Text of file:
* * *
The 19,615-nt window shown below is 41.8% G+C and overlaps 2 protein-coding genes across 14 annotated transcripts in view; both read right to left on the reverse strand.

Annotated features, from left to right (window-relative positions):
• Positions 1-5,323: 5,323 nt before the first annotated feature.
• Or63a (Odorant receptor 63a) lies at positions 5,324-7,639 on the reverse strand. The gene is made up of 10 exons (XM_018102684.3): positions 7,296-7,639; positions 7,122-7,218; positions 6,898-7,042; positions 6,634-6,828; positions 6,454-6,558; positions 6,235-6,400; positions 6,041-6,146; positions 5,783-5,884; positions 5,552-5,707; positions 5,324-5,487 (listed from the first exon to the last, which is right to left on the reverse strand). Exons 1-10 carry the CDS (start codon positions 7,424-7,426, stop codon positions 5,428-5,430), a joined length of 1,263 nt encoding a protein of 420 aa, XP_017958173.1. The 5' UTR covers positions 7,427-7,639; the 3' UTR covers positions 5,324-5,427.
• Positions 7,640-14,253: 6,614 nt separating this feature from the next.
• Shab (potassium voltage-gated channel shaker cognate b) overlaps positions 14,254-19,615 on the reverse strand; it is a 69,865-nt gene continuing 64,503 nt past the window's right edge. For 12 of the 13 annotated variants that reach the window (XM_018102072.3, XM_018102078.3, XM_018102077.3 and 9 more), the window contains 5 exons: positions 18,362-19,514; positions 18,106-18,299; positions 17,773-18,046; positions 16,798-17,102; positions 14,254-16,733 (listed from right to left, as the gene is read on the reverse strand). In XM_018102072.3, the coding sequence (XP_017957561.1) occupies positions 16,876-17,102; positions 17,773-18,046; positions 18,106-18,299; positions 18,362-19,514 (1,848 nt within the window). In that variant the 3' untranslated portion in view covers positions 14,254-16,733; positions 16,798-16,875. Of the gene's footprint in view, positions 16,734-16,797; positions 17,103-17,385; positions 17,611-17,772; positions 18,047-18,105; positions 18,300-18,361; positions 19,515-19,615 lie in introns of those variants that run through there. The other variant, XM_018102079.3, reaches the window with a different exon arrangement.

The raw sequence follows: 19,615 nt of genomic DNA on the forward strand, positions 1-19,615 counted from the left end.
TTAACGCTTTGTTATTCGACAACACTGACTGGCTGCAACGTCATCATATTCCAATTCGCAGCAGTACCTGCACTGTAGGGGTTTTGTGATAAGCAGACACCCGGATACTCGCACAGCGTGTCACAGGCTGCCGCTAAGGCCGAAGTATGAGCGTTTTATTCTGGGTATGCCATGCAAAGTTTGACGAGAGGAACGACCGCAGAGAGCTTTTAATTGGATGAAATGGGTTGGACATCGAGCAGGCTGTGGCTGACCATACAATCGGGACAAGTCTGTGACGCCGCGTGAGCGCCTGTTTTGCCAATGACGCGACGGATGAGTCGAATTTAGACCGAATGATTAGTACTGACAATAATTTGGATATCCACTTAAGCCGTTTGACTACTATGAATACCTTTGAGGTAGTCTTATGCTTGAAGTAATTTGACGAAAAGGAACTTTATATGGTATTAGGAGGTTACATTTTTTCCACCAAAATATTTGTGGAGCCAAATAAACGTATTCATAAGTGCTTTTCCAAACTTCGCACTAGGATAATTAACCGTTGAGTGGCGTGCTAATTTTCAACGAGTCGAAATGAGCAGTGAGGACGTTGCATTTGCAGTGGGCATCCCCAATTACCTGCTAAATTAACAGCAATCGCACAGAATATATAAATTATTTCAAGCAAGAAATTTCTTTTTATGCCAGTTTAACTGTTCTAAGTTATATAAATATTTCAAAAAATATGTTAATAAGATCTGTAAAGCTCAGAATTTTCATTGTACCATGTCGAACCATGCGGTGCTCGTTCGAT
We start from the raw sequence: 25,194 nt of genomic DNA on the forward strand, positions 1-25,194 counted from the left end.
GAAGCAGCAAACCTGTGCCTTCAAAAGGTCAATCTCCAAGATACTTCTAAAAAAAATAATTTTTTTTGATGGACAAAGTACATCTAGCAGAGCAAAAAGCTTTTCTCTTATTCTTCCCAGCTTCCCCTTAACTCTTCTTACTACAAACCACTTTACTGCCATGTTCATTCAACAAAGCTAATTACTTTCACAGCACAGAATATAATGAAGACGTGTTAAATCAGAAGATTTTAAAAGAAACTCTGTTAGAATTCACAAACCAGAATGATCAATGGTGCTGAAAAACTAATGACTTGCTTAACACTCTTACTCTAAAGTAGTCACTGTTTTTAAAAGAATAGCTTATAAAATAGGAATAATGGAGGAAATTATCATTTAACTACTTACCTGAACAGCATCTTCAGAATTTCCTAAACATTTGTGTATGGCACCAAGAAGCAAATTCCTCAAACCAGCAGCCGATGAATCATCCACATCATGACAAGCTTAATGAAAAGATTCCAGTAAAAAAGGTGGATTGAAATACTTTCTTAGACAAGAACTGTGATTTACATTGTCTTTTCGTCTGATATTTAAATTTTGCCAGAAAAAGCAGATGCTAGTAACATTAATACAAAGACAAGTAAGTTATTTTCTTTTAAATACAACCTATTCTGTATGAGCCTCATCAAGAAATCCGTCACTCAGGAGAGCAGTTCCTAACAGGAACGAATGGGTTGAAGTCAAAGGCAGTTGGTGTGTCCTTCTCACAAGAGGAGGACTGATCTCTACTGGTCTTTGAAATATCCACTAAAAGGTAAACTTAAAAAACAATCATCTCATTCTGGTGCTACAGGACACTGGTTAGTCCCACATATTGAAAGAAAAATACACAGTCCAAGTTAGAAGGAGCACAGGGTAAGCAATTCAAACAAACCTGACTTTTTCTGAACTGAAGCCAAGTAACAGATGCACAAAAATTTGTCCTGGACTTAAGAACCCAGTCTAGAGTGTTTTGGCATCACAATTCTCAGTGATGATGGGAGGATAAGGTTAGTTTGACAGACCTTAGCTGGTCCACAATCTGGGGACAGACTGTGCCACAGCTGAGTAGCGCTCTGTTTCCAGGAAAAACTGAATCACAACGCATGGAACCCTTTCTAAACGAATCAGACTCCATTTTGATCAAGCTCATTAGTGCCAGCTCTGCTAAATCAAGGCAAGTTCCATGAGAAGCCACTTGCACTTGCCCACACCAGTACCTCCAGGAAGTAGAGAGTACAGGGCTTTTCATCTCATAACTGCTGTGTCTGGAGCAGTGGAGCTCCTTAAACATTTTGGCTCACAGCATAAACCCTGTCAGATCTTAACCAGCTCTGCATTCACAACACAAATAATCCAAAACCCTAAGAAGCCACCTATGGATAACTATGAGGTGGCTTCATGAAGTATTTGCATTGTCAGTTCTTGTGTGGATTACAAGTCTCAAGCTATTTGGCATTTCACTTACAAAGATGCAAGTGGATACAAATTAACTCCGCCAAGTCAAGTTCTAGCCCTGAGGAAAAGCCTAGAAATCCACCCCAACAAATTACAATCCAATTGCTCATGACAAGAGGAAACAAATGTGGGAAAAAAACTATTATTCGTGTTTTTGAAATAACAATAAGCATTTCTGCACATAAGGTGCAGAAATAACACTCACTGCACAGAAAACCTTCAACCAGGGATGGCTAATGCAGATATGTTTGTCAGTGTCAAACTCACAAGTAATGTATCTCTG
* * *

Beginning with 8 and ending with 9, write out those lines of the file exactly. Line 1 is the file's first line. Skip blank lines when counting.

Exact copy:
TTAACGCTTTGTTATTCGACAACACTGACTGGCTGCAACGTCATCATATTCCAATTCGCAGCAGTACCTGCACTGTAGGGGTTTTGTGATAAGCAGACACCCGGATACTCGCACAGCGTGTCACAGGCTGCCGCTAAGGCCGAAGTATGAGCGTTTTATTCTGGGTATGCCATGCAAAGTTTGACGAGAGGAACGACCGCAGAGAGCTTTTAATTGGATGAAATGGGTTGGACATCGAGCAGGCTGTGGCTGACCATACAATCGGGACAAGTCTGTGACGCCGCGTGAGCGCCTGTTTTGCCAATGACGCGACGGATGAGTCGAATTTAGACCGAATGATTAGTACTGACAATAATTTGGATATCCACTTAAGCCGTTTGACTACTATGAATACCTTTGAGGTAGTCTTATGCTTGAAGTAATTTGACGAAAAGGAACTTTATATGGTATTAGGAGGTTACATTTTTTCCACCAAAATATTTGTGGAGCCAAATAAACGTATTCATAAGTGCTTTTCCAAACTTCGCACTAGGATAATTAACCGTTGAGTGGCGTGCTAATTTTCAACGAGTCGAAATGAGCAGTGAGGACGTTGCATTTGCAGTGGGCATCCCCAATTACCTGCTAAATTAACAGCAATCGCACAGAATATATAAATTATTTCAAGCAAGAAATTTCTTTTTATGCCAGTTTAACTGTTCTAAGTTATATAAATATTTCAAAAAATATGTTAATAAGATCTGTAAAGCTCAGAATTTTCATTGTACCATGTCGAACCATGCGGTGCTCGTTCGAT
We start from the raw sequence: 25,194 nt of genomic DNA on the forward strand, positions 1-25,194 counted from the left end.